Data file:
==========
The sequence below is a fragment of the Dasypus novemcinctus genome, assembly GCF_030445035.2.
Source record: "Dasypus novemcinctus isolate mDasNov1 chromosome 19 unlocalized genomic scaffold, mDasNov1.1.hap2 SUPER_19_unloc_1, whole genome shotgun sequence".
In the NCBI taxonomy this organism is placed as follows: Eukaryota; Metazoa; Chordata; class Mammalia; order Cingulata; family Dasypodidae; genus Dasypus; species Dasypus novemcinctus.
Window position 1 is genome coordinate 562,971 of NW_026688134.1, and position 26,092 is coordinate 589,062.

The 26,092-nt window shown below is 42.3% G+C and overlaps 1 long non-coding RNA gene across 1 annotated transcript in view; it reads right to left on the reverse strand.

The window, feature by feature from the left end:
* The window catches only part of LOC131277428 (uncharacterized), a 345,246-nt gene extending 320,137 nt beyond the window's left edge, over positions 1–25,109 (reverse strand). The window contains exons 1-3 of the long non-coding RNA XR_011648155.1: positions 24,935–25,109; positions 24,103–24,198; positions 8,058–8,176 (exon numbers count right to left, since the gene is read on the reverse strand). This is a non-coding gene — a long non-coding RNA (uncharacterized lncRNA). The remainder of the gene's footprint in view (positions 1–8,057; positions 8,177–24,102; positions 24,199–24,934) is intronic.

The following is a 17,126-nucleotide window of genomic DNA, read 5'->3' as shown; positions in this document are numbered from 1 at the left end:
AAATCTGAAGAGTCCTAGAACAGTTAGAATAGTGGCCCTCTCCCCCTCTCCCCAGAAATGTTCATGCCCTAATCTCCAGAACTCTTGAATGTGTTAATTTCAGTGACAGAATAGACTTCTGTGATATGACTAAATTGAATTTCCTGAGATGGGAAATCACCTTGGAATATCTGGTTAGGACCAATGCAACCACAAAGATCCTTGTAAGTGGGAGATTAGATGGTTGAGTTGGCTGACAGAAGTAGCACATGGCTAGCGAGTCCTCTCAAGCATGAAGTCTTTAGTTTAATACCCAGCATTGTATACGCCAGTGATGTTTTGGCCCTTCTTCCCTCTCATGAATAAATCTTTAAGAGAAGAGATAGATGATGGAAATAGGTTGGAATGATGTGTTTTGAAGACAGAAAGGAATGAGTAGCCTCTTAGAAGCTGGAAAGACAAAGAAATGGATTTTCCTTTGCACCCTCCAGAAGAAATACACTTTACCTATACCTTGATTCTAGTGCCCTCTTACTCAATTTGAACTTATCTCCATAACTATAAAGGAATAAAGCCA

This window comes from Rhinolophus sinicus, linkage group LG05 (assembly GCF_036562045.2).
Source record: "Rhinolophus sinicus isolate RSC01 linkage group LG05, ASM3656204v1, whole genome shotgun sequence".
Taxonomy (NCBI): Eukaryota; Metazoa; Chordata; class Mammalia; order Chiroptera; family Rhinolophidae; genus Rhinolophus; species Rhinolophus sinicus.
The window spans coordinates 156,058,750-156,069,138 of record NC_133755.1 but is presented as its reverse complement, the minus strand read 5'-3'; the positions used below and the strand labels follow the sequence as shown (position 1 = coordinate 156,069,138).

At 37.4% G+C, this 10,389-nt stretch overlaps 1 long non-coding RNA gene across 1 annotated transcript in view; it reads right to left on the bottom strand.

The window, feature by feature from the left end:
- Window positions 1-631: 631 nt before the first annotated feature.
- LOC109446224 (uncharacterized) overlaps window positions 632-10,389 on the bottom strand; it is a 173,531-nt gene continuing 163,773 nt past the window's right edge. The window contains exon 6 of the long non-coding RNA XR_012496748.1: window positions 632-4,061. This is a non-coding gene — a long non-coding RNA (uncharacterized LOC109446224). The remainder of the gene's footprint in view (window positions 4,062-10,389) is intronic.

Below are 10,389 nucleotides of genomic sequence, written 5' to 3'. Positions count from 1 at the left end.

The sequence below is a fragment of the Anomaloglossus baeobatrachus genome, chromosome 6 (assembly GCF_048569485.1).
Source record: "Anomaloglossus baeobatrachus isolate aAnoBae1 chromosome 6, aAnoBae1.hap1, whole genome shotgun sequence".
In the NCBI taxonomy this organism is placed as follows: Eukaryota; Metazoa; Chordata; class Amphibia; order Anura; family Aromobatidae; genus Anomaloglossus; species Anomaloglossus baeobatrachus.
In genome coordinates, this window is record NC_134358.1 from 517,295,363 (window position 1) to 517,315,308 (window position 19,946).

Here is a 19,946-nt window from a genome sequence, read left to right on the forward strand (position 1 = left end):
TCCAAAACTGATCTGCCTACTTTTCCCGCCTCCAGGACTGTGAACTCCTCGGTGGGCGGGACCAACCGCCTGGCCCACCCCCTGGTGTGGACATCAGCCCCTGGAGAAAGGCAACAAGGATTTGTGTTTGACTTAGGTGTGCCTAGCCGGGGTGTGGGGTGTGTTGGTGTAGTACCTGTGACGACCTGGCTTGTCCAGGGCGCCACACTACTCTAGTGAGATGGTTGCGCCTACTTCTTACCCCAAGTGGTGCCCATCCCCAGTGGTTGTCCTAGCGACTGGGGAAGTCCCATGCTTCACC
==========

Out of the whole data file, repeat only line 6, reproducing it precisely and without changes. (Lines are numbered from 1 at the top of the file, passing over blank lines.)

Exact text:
The window, feature by feature from the left end: